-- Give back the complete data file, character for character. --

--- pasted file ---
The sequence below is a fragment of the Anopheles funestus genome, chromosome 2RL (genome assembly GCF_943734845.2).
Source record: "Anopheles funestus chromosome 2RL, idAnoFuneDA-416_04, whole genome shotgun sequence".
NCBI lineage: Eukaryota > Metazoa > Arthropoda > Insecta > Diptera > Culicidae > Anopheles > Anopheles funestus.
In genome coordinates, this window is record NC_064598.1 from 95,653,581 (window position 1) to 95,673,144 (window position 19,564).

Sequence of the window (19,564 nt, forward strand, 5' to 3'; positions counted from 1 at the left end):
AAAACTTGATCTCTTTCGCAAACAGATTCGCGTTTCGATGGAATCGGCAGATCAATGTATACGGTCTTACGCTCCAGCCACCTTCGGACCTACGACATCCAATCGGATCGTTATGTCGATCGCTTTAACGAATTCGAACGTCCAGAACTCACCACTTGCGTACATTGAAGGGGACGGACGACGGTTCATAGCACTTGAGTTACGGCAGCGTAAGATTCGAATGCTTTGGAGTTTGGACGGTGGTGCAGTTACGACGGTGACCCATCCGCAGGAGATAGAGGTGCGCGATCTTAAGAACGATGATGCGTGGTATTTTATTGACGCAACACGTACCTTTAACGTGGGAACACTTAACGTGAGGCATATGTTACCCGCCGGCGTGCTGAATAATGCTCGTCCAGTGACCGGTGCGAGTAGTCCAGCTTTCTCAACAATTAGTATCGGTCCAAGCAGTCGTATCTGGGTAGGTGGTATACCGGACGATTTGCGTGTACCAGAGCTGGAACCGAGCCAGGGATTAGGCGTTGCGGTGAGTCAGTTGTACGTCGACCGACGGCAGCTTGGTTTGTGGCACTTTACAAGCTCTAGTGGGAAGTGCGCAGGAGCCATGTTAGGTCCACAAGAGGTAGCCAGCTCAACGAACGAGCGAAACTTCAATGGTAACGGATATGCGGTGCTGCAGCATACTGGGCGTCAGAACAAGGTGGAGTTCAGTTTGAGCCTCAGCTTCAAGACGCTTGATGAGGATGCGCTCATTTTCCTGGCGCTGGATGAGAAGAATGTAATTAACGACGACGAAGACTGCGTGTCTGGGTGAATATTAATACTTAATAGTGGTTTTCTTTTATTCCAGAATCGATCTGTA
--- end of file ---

The sequence below is a fragment of the Anopheles funestus genome, chromosome 2RL (genome assembly GCF_943734845.2).
Source record: "Anopheles funestus chromosome 2RL, idAnoFuneDA-416_04, whole genome shotgun sequence".
NCBI lineage: Eukaryota > Metazoa > Arthropoda > Insecta > Diptera > Culicidae > Anopheles > Anopheles funestus.
In genome coordinates, this window is record NC_064598.1 from 95,653,581 (window position 1) to 95,673,144 (window position 19,564).

Sequence of the window (19,564 nt, forward strand, 5' to 3'; positions counted from 1 at the left end):
AAAACTTGATCTCTTTCGCAAACAGATTCGCGTTTCGATGGAATCGGCAGATCAATGTATACGGTCTTACGCTCCAGCCACCTTCGGACCTACGACATCCAATCGGATCGTTATGTCGATCGCTTTAACGAATTCGAACGTCCAGAACTCACCACTTGCGTACATTGAAGGGGACGGACGACGGTTCATAGCACTTGAGTTACGGCAGCGTAAGATTCGAATGCTTTGGAGTTTGGACGGTGGTGCAGTTACGACGGTGACCCATCCGCAGGAGATAGAGGTGCGCGATCTTAAGAACGATGATGCGTGGTATTTTATTGACGCAACACGTACCTTTAACGTGGGAACACTTAACGTGAGGCATATGTTACCCGCCGGCGTGCTGAATAATGCTCGTCCAGTGACCGGTGCGAGTAGTCCAGCTTTCTCAACAATTAGTATCGGTCCAAGCAGTCGTATCTGGGTAGGTGGTATACCGGACGATTTGCGTGTACCAGAGCTGGAACCGAGCCAGGGATTAGGCGTTGCGGTGAGTCAGTTGTACGTCGACCGACGGCAGCTTGGTTTGTGGCACTTTACAAGCTCTAGTGGGAAGTGCGCAGGAGCCATGTTAGGTCCACAAGAGGTAGCCAGCTCAACGAACGAGCGAAACTTCAATGGTAACGGATATGCGGTGCTGCAGCATACTGGGCGTCAGAACAAGGTGGAGTTCAGTTTGAGCCTCAGCTTCAAGACGCTTGATGAGGATGCGCTCATTTTCCTGGCGCTGGATGAGAAGAATGTAATTAACGACGACGAAGACTGCGTGTCTGGGTGAATATTAATACTTAATAGTGGTTTTCTTTTATTCCAGAATCGATCTGTA